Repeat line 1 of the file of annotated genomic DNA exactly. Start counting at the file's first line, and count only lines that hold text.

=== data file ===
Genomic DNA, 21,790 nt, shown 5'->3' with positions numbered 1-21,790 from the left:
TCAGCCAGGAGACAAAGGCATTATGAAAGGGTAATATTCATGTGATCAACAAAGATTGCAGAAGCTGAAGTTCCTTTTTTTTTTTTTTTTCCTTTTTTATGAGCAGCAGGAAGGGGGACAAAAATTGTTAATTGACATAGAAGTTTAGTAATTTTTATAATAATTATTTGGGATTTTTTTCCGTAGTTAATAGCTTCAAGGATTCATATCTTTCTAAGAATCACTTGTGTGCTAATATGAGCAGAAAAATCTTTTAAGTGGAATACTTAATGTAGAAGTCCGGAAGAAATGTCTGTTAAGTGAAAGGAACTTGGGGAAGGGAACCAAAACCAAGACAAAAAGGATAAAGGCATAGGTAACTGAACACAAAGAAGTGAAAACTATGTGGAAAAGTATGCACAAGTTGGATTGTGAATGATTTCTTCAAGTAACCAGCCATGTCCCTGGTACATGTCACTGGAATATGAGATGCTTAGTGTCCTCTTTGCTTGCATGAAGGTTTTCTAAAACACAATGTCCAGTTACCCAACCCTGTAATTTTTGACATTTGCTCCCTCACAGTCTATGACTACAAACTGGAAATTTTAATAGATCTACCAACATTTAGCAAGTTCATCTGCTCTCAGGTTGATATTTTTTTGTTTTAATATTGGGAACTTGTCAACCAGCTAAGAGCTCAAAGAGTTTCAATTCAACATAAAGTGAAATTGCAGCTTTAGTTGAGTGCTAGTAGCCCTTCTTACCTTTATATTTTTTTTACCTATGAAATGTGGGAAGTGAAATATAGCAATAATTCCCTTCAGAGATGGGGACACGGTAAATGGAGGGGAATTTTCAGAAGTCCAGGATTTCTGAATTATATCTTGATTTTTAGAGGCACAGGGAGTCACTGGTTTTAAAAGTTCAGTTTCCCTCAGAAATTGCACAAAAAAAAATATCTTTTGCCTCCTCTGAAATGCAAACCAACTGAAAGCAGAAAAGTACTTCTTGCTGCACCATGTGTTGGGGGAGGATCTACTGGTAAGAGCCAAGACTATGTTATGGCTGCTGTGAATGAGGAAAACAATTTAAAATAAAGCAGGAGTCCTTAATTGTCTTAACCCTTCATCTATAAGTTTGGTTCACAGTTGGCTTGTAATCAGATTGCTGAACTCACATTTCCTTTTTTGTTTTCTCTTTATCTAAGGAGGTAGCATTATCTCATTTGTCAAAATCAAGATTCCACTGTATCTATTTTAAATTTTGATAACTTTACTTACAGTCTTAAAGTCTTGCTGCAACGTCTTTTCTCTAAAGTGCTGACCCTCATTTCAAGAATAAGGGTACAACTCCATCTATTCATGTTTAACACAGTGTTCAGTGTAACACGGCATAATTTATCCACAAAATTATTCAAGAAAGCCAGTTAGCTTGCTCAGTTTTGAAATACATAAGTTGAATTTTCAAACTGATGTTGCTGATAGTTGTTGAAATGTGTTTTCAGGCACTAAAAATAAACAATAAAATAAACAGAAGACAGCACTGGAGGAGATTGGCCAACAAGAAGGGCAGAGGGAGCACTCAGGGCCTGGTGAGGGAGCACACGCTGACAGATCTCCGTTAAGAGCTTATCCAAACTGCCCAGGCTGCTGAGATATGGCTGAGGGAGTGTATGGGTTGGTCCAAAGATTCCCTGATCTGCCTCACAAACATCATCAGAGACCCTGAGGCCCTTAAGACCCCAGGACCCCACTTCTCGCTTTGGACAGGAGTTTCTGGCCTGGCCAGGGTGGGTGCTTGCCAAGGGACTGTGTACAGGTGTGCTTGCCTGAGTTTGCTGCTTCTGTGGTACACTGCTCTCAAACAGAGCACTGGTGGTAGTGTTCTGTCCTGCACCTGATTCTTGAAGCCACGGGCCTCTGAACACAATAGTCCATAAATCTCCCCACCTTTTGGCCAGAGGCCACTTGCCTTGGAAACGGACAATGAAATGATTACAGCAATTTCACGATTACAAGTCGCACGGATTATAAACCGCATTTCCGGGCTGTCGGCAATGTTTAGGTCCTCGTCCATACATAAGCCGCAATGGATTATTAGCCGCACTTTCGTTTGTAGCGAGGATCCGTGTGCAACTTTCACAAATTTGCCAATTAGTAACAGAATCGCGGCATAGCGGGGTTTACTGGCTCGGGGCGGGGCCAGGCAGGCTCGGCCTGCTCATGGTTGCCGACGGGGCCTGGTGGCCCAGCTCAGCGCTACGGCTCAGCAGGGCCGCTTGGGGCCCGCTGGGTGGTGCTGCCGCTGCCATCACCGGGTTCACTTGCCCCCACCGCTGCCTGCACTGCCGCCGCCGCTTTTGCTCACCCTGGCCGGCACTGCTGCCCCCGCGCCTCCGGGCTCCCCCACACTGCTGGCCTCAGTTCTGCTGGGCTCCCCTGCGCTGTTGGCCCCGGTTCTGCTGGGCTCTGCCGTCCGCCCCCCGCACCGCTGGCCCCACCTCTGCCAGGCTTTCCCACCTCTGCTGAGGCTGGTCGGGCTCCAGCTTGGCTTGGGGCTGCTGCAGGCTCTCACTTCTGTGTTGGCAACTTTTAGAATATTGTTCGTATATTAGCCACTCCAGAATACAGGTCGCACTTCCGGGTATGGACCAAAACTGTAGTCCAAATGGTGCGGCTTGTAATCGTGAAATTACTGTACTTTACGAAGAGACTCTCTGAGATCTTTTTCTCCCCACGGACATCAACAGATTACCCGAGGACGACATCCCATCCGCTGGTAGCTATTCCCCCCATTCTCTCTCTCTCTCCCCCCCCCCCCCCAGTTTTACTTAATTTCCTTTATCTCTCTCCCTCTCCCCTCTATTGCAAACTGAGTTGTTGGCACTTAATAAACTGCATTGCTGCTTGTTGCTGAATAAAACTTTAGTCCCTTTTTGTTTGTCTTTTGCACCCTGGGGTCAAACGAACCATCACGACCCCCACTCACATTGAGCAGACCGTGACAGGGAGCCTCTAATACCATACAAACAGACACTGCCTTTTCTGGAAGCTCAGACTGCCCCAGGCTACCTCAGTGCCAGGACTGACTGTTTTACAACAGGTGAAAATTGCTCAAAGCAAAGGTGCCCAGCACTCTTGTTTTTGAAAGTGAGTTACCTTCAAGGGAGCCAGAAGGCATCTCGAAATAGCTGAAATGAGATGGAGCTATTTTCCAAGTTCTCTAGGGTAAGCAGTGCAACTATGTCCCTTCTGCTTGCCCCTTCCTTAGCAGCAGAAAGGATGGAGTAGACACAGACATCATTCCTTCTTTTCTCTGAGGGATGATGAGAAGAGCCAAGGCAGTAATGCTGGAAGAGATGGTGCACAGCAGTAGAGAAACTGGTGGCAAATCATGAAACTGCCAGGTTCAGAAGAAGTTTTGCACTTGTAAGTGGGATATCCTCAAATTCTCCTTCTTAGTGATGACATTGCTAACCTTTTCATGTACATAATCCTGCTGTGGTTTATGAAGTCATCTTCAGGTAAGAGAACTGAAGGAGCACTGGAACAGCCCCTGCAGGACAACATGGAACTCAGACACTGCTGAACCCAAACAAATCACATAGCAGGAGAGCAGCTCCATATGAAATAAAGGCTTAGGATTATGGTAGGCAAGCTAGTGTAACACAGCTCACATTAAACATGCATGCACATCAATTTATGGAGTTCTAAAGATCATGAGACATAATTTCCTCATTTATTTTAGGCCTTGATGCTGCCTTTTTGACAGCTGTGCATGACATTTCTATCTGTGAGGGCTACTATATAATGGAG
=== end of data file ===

Genomic DNA, 21,790 nt, shown 5'->3' with positions numbered 1-21,790 from the left: